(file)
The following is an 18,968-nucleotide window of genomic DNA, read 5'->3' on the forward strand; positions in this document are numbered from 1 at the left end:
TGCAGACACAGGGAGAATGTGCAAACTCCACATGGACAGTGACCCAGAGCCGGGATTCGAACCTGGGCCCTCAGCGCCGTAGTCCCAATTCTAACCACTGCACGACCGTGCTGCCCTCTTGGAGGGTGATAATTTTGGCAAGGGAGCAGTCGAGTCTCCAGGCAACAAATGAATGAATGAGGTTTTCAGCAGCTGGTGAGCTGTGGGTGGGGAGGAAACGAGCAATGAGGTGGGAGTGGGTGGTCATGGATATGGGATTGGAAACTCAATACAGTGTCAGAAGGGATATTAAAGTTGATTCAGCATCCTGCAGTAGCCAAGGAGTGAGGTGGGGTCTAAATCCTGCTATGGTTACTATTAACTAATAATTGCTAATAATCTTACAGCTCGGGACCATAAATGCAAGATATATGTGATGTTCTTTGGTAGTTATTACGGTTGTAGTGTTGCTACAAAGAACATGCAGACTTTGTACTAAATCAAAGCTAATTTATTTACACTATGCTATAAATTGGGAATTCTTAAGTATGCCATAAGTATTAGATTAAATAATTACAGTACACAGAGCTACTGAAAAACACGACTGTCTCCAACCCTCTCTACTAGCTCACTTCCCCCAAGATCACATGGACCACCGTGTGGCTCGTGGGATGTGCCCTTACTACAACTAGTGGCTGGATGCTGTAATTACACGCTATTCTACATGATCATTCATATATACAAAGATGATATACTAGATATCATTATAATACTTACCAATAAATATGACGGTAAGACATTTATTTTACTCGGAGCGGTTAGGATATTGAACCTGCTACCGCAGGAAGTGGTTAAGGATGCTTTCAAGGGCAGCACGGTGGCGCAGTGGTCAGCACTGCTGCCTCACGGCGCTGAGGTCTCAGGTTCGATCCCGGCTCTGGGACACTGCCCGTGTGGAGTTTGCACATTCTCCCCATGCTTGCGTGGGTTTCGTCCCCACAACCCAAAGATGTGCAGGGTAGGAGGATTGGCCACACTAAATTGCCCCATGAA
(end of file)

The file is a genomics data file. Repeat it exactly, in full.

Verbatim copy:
The following is an 18,968-nucleotide window of genomic DNA, read 5'->3' on the forward strand; positions in this document are numbered from 1 at the left end:
TGCAGACACAGGGAGAATGTGCAAACTCCACATGGACAGTGACCCAGAGCCGGGATTCGAACCTGGGCCCTCAGCGCCGTAGTCCCAATTCTAACCACTGCACGACCGTGCTGCCCTCTTGGAGGGTGATAATTTTGGCAAGGGAGCAGTCGAGTCTCCAGGCAACAAATGAATGAATGAGGTTTTCAGCAGCTGGTGAGCTGTGGGTGGGGAGGAAACGAGCAATGAGGTGGGAGTGGGTGGTCATGGATATGGGATTGGAAACTCAATACAGTGTCAGAAGGGATATTAAAGTTGATTCAGCATCCTGCAGTAGCCAAGGAGTGAGGTGGGGTCTAAATCCTGCTATGGTTACTATTAACTAATAATTGCTAATAATCTTACAGCTCGGGACCATAAATGCAAGATATATGTGATGTTCTTTGGTAGTTATTACGGTTGTAGTGTTGCTACAAAGAACATGCAGACTTTGTACTAAATCAAAGCTAATTTATTTACACTATGCTATAAATTGGGAATTCTTAAGTATGCCATAAGTATTAGATTAAATAATTACAGTACACAGAGCTACTGAAAAACACGACTGTCTCCAACCCTCTCTACTAGCTCACTTCCCCCAAGATCACATGGACCACCGTGTGGCTCGTGGGATGTGCCCTTACTACAACTAGTGGCTGGATGCTGTAATTACACGCTATTCTACATGATCATTCATATATACAAAGATGATATACTAGATATCATTATAATACTTACCAATAAATATGACGGTAAGACATTTATTTTACTCGGAGCGGTTAGGATATTGAACCTGCTACCGCAGGAAGTGGTTAAGGATGCTTTCAAGGGCAGCACGGTGGCGCAGTGGTCAGCACTGCTGCCTCACGGCGCTGAGGTCTCAGGTTCGATCCCGGCTCTGGGACACTGCCCGTGTGGAGTTTGCACATTCTCCCCATGCTTGCGTGGGTTTCGTCCCCACAACCCAAAGATGTGCAGGGTAGGAGGATTGGCCACACTAAATTGCCCCATGAA